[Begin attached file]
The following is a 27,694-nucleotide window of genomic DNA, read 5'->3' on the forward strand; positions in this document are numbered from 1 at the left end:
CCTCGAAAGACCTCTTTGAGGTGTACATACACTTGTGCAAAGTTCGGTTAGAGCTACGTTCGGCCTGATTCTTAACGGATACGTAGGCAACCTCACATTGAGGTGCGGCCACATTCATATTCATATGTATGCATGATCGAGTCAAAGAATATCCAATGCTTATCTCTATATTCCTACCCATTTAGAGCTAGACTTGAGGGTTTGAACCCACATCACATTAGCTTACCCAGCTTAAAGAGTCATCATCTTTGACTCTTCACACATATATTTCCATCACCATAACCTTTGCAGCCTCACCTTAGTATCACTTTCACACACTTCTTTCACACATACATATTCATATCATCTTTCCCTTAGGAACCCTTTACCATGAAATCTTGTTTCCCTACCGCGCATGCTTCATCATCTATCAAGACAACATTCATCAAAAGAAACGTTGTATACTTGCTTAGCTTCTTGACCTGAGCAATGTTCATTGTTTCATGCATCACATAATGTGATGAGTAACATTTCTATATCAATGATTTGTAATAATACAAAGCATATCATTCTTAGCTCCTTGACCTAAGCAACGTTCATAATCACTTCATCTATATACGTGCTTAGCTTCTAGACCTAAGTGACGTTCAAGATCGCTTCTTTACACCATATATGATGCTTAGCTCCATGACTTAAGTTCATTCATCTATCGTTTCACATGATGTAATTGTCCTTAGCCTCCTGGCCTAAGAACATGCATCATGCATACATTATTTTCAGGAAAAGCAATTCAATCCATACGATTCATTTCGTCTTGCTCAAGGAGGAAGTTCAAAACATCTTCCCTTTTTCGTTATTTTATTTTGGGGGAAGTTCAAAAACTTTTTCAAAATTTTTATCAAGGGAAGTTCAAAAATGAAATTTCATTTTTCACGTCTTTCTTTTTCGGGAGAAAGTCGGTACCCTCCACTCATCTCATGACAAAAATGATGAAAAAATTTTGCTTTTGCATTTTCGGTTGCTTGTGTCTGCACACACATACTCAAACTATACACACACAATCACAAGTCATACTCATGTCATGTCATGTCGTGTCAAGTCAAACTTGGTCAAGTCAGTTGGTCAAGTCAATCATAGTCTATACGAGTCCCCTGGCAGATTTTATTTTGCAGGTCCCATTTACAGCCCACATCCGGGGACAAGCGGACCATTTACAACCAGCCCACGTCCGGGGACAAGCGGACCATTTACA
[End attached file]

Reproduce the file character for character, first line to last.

The following is a 27,694-nucleotide window of genomic DNA, read 5'->3' on the forward strand; positions in this document are numbered from 1 at the left end:
CCTCGAAAGACCTCTTTGAGGTGTACATACACTTGTGCAAAGTTCGGTTAGAGCTACGTTCGGCCTGATTCTTAACGGATACGTAGGCAACCTCACATTGAGGTGCGGCCACATTCATATTCATATGTATGCATGATCGAGTCAAAGAATATCCAATGCTTATCTCTATATTCCTACCCATTTAGAGCTAGACTTGAGGGTTTGAACCCACATCACATTAGCTTACCCAGCTTAAAGAGTCATCATCTTTGACTCTTCACACATATATTTCCATCACCATAACCTTTGCAGCCTCACCTTAGTATCACTTTCACACACTTCTTTCACACATACATATTCATATCATCTTTCCCTTAGGAACCCTTTACCATGAAATCTTGTTTCCCTACCGCGCATGCTTCATCATCTATCAAGACAACATTCATCAAAAGAAACGTTGTATACTTGCTTAGCTTCTTGACCTGAGCAATGTTCATTGTTTCATGCATCACATAATGTGATGAGTAACATTTCTATATCAATGATTTGTAATAATACAAAGCATATCATTCTTAGCTCCTTGACCTAAGCAACGTTCATAATCACTTCATCTATATACGTGCTTAGCTTCTAGACCTAAGTGACGTTCAAGATCGCTTCTTTACACCATATATGATGCTTAGCTCCATGACTTAAGTTCATTCATCTATCGTTTCACATGATGTAATTGTCCTTAGCCTCCTGGCCTAAGAACATGCATCATGCATACATTATTTTCAGGAAAAGCAATTCAATCCATACGATTCATTTCGTCTTGCTCAAGGAGGAAGTTCAAAACATCTTCCCTTTTTCGTTATTTTATTTTGGGGGAAGTTCAAAAACTTTTTCAAAATTTTTATCAAGGGAAGTTCAAAAATGAAATTTCATTTTTCACGTCTTTCTTTTTCGGGAGAAAGTCGGTACCCTCCACTCATCTCATGACAAAAATGATGAAAAAATTTTGCTTTTGCATTTTCGGTTGCTTGTGTCTGCACACACATACTCAAACTATACACACACAATCACAAGTCATACTCATGTCATGTCATGTCGTGTCAAGTCAAACTTGGTCAAGTCAGTTGGTCAAGTCAATCATAGTCTATACGAGTCCCCTGGCAGATTTTATTTTGCAGGTCCCATTTACAGCCCACATCCGGGGACAAGCGGACCATTTACAACCAGCCCACGTCCGGGGACAAGCGGACCATTTACA